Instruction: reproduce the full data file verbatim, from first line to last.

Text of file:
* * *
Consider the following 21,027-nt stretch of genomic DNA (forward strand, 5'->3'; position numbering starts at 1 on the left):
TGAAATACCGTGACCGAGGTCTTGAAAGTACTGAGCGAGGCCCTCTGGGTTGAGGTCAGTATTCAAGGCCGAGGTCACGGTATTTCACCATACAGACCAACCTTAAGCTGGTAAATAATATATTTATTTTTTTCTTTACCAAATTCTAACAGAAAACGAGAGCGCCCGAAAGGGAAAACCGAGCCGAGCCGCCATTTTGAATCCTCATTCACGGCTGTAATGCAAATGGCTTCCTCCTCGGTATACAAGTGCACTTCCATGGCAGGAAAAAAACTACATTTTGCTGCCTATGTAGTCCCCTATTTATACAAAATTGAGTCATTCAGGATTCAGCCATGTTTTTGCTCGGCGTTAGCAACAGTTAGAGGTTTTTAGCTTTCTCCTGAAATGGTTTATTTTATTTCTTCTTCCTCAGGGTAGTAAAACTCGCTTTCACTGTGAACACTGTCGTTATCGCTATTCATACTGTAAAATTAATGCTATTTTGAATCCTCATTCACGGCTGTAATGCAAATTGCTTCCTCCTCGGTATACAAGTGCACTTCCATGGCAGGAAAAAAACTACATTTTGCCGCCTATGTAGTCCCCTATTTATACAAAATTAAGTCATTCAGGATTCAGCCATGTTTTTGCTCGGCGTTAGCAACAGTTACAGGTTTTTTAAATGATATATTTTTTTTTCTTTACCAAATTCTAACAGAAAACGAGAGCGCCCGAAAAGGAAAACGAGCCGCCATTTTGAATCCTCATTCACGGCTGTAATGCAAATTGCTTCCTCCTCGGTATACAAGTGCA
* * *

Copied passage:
Consider the following 21,027-nt stretch of genomic DNA (forward strand, 5'->3'; position numbering starts at 1 on the left):
TGAAATACCGTGACCGAGGTCTTGAAAGTACTGAGCGAGGCCCTCTGGGTTGAGGTCAGTATTCAAGGCCGAGGTCACGGTATTTCACCATACAGACCAACCTTAAGCTGGTAAATAATATATTTATTTTTTTCTTTACCAAATTCTAACAGAAAACGAGAGCGCCCGAAAGGGAAAACCGAGCCGAGCCGCCATTTTGAATCCTCATTCACGGCTGTAATGCAAATGGCTTCCTCCTCGGTATACAAGTGCACTTCCATGGCAGGAAAAAAACTACATTTTGCTGCCTATGTAGTCCCCTATTTATACAAAATTGAGTCATTCAGGATTCAGCCATGTTTTTGCTCGGCGTTAGCAACAGTTAGAGGTTTTTAGCTTTCTCCTGAAATGGTTTATTTTATTTCTTCTTCCTCAGGGTAGTAAAACTCGCTTTCACTGTGAACACTGTCGTTATCGCTATTCATACTGTAAAATTAATGCTATTTTGAATCCTCATTCACGGCTGTAATGCAAATTGCTTCCTCCTCGGTATACAAGTGCACTTCCATGGCAGGAAAAAAACTACATTTTGCCGCCTATGTAGTCCCCTATTTATACAAAATTAAGTCATTCAGGATTCAGCCATGTTTTTGCTCGGCGTTAGCAACAGTTACAGGTTTTTTAAATGATATATTTTTTTTTCTTTACCAAATTCTAACAGAAAACGAGAGCGCCCGAAAAGGAAAACGAGCCGCCATTTTGAATCCTCATTCACGGCTGTAATGCAAATTGCTTCCTCCTCGGTATACAAGTGCA